Five New Year's Resolutions For The Desert

New Year's Day 2010 at Red Rock Canyon | Chris Clarke photo

It's that time of year when we're choked to the gills with lists of resolutions for the New Year, pinning our hopes to attain generally impractical goals to the more or less arbitrary beginning of the year.

And who am I to buck a trend? Here are some resolutions you can adopt that will help protect California's deserts. What distinguishes this list of resolutions from most others is that these are all either easy, or fun, or both.

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1) Change your lightbulbs.

California's deserts are ground zero in the U.S. for industrial solar energy development. Few dispute the need to stop burning coal to light our unsued closets and billboards: it's just sensible. But most new large desert solar plants are being built on the assumption that per capita energy use will continue to climb. In the rush to develop new sources of renewable energy, a major factor is almost always left out of the discussion: Americans waste an astonishing amount of energy. People in some European countries use half or a third the energy we do while enjoying similar, or better, standards of living.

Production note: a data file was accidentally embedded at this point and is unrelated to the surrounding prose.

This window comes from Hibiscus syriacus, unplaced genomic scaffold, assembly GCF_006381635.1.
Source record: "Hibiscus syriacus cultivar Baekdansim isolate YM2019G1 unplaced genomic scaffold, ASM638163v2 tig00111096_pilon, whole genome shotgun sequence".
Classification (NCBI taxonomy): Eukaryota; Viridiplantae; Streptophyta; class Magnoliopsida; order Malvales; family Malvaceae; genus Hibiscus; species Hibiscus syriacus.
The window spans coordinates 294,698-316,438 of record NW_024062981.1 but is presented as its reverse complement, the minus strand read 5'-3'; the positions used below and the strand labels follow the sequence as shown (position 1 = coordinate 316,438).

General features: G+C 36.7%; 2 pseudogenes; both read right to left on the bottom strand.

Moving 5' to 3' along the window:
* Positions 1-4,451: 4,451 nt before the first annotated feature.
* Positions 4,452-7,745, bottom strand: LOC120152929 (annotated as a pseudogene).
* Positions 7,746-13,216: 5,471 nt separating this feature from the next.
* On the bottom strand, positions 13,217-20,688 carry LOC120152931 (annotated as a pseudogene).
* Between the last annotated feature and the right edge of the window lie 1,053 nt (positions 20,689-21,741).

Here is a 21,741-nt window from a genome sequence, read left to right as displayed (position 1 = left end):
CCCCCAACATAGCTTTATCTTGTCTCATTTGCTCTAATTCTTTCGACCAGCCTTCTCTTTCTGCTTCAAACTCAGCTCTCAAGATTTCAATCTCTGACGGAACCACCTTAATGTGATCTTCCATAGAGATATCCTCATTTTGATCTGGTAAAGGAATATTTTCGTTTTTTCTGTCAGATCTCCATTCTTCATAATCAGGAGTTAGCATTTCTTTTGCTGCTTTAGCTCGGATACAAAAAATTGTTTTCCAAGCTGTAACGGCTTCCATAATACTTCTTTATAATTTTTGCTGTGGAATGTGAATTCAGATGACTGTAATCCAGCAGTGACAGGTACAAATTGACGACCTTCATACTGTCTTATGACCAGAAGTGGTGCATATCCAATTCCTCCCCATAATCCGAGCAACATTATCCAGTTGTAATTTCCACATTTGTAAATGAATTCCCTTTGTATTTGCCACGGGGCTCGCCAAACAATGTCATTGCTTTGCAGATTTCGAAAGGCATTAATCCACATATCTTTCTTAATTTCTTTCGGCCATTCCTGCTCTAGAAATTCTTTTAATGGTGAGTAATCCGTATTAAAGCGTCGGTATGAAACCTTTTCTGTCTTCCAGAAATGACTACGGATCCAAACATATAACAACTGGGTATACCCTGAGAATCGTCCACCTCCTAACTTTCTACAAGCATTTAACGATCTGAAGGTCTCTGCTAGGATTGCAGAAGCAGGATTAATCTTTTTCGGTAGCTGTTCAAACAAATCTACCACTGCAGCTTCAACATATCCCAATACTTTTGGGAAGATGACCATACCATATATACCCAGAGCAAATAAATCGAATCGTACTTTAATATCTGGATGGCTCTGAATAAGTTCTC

Some 30 percent of annual U.S. energy consumption goes for lighting, and yet an astonishing number of us still use inefficient, century-old technology to illuminate our living spaces. The old-style incandescent bulb is going the way of the dinosaur, but there are a whole heck of a lot of the things still in circulation, often left burning in places that need light only sporadically. A compact fluorescent bulb can provide the same amount of light for somewhere around a quarter the electricity. If you're concerned about the small amounts of mercury in compact fluorescents -- as well you might be -- the even more efficient LED bulb has dropped dramatically in price of late. At some point in 2012 you can expect to see an LED bulb as bright as a 60-watt incandescent bulb drop down below the $10 level -- about where compact fluorescents were a decade or so ago.

Even if you stick with incandescents for now, changing your outdoor lighting can make a huge difference. A significant amount of energy is wasted when we use outdoor fixtures that allow light to shine toward the sky. Slap a reflective hood on that thing, cut the wattage by about half, and you're doing your part to save energy while helping the stars shine a little brighter.